Solved! Sermo powers medical crowdsourcing

Sometimes, the doctor doesn’t know best – the global medical community does!

Whether a physician is at their clinic or on the road, the SERMO community is on call to help 24/7/365. Physicians come to Sermo to tap into the power of medical crowdsourcing, including second opinions, confirming or ruling out a diagnosis, or collecting feedback on treatment options. In fact, about 8,000 challenging cases are solved through medical crowdsourcing each year on SERMO. To celebrate, we’re kicking off a “Solved on SERMO” blog series where we’ll share notable cases. You can also follow along with #SolvedOnSERMO to find out what other patient cases our network is helping to solve.

Case #1: How Would You Treat a 15 Year-Old with Gaming Disorder?
Case Overview: Paul is 15 years-old and loves playing computer games (mostly Fortnite) on his computer/TV in the bedroom and his mobile phone. He spends 6 hours playing in the evening on school nights and 9+ hours on Fri & Sat nights, often sleeping at 2 am. “He never goes outside” says his mother. “All my friends are doing the same” says Paul. His grades are slipping at school. He does no chores at home, play any extracurricular sports or has a part-time job. He easily becomes anxious at the thought of no internet access, which was proven after he was ‘grounded’ for two days and developed symptoms of ‘withdrawal’ and anxiety (angry, sweaty, distressed, could not focus except for going back online, poor appetite and sleep, etc).

  • # Comments: 110+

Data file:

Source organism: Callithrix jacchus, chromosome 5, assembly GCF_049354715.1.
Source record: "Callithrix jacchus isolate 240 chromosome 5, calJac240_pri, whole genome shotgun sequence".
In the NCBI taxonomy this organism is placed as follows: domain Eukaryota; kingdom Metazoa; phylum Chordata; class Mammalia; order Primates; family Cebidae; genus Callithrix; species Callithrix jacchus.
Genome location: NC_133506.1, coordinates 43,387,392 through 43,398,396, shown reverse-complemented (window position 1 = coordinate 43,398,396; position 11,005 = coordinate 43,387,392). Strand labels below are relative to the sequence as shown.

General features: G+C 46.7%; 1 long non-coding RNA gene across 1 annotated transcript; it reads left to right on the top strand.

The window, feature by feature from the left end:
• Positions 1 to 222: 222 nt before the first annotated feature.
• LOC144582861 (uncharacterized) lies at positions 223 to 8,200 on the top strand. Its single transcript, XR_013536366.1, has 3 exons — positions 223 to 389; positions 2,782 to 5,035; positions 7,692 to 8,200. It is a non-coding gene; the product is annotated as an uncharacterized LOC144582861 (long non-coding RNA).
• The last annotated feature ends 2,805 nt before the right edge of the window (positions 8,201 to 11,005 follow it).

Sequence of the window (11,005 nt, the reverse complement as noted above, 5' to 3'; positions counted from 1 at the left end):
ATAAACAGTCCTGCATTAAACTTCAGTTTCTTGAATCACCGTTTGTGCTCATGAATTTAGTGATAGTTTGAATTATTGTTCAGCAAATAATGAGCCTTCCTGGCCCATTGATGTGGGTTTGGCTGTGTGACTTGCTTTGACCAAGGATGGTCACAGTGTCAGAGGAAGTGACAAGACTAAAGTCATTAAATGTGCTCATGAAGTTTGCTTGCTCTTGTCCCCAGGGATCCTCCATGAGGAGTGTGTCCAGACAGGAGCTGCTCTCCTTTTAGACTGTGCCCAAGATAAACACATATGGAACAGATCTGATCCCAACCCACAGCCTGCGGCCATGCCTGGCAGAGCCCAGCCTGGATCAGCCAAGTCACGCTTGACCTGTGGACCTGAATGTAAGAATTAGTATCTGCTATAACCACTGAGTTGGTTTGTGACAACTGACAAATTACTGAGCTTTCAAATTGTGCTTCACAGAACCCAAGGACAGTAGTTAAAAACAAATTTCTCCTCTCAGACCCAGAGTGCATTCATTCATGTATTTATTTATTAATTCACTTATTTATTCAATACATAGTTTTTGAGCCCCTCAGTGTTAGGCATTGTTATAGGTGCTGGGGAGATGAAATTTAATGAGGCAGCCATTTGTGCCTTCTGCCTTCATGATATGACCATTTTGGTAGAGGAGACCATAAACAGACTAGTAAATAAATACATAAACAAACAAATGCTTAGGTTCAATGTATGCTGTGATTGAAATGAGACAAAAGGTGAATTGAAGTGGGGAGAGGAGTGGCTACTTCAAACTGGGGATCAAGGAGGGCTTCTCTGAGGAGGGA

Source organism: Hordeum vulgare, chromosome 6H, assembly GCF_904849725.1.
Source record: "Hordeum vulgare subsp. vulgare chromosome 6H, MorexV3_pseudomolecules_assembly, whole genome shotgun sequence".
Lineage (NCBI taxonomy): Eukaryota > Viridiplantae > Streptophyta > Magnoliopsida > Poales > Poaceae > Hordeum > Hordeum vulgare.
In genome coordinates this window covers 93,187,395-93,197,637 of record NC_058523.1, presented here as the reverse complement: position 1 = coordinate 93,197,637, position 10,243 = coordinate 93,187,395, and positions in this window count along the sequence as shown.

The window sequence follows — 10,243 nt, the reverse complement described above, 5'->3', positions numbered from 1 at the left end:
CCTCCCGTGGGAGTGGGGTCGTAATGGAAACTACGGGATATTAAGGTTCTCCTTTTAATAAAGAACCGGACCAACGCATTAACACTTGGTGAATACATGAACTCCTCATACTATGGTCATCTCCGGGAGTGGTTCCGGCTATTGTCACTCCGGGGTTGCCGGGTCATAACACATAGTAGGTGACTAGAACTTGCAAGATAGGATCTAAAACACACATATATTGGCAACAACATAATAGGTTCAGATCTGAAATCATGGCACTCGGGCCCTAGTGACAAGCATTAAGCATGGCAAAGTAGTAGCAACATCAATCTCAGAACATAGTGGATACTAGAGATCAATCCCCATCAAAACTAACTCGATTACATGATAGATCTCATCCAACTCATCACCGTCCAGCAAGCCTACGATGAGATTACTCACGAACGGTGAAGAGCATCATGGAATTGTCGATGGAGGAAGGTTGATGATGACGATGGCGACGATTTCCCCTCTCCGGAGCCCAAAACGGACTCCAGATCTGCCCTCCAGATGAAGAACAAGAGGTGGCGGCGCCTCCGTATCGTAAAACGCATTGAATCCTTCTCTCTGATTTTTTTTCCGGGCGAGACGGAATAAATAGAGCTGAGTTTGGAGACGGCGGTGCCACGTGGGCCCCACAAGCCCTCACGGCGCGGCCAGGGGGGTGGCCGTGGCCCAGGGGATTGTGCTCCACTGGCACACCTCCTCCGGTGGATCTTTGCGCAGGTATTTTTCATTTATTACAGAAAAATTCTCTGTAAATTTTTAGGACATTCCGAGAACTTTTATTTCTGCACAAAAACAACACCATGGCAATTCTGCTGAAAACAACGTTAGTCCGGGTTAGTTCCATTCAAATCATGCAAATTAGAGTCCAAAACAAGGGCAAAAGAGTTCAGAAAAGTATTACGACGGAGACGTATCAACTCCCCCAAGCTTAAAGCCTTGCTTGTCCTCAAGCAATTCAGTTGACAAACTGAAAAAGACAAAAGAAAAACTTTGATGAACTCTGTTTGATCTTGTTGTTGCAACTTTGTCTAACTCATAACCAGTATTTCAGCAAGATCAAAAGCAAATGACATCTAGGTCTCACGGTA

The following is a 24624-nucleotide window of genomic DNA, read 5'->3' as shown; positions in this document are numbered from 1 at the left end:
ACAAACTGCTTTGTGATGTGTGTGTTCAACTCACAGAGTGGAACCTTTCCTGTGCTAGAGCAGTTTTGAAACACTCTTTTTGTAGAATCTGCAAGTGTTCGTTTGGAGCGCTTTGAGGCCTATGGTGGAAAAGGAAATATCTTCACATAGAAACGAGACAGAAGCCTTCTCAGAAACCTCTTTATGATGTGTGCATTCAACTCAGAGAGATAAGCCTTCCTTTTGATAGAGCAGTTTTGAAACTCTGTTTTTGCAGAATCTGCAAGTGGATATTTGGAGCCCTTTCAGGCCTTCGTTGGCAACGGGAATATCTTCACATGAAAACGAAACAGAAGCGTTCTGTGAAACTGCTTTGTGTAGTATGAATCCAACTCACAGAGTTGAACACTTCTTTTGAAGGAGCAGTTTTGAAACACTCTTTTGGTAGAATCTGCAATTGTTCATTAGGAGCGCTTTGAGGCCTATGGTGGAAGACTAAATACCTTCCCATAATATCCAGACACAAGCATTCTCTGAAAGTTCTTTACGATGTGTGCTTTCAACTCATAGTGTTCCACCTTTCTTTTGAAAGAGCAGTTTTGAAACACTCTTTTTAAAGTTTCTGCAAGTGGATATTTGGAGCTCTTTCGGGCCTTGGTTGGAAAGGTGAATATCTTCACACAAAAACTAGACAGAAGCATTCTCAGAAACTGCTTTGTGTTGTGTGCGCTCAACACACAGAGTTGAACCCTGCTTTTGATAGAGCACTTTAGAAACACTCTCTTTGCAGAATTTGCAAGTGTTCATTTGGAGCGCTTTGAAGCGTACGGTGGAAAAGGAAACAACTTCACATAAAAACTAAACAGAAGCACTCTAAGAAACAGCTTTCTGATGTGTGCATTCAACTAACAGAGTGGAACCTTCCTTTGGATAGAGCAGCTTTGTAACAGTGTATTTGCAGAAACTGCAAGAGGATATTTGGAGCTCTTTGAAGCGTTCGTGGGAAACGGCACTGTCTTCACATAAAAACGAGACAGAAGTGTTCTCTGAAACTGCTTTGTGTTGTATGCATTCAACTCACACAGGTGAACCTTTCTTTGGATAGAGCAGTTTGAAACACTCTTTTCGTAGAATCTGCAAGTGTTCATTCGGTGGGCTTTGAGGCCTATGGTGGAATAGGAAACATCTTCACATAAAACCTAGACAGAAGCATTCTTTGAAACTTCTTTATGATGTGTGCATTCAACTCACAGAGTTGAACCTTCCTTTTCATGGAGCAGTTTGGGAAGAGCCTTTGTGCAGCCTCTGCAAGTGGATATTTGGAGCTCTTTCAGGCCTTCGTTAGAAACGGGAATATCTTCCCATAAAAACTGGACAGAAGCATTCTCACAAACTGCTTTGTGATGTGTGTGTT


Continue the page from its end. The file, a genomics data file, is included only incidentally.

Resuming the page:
• A few highlights:

“Work on redirecting to things more educational on the computer. Things that actually might help him earn a living at his passion. Coding classes so he can learn how to write code to create his own games. Digital computer graphics classes. Channel that energy into useful computer things for him. Plus make him complete his class work PRIOR to computer free time.”

“Limitations in all aspects of a kid’s upbringing is important. They enjoy eating sugar, but most of us try to limit that. Most of us were taught to limit kid’s TV time. But now that gaming is available on phones, tablets, computers, all of which are commonly in the kid’s control, in their own room, it’s much harder for many parents to limit this. Vigilance and an invasion of their privacy is often needed.”

Crowdsourced treatment recommendations:

  • #1: Psychotherapy (38%)
  • #2: Parents need to better manage his behavior (24%)
  • #3: Enroll in a sport/youth group (20%)

Solved within 21 hours

Case #2: Toddler Fever Not Responding to OTC
Case Overview: So asking as a dad for my 3 yo boy 35 lbs. not my specialty so please bear with me. Has had fever for about 24 hrs, peak 104.2, after taking around the clock Tylenol 160mg and Ibuprofen 100mg, lowers to about 101.9 1-2 hrs after meds. Never dips below that. He’s taking Tylenol/Ibuprofen alternating every 4 hrs, shorter interval.

Other significant finding which could be a red herring is significant periorbital swelling in one eye, lasted about 8 hrs and now resolved. Not painful, not itchy, might have been irritated by rubbing, sclera not injected. Associated with a barking nonproductive cough, tonsils enlarged, ears look clear (not good at it cuz there was a ton of cerumen). Chest sounds clear. No notable Lymphadenopathy. Kid looks fatigued but not toxic. Eating and peeing.

Typically I’d wait 2-3 days then if not better take him into peds, but considering taking him to urgent care soon because am concerned about the fever not really responding to meds (should I be???) Question is, what should I ask or look out for? Test for strep, flu? Am I being a dumdum for worrying? Sounds viral so no meds?

  • # Comments: 30
  • A few highlights:

Treat the child, not the fever. He’s drinking and peeing, not toxic, and has a cough consistent with croup. Humidity, antipyretics/analgesics for pain or if fever is bothering him. Expect peak symptoms during the first 3-5 days, with gradual resolution over a couple weeks. If not improving or if fever greater than 5 days, or if he’s getting worse, then call his pediatrician.”

Ibuprofen dose is 10mg/kg/dose so for his weight you could do 150mg per dose – every 6 hrs. Tylenol is up to 15mg/kg/dose so 225 mg every 4 hrs. You might be underdosing him.”

Solved within 4 hours

Outcome: child had the flu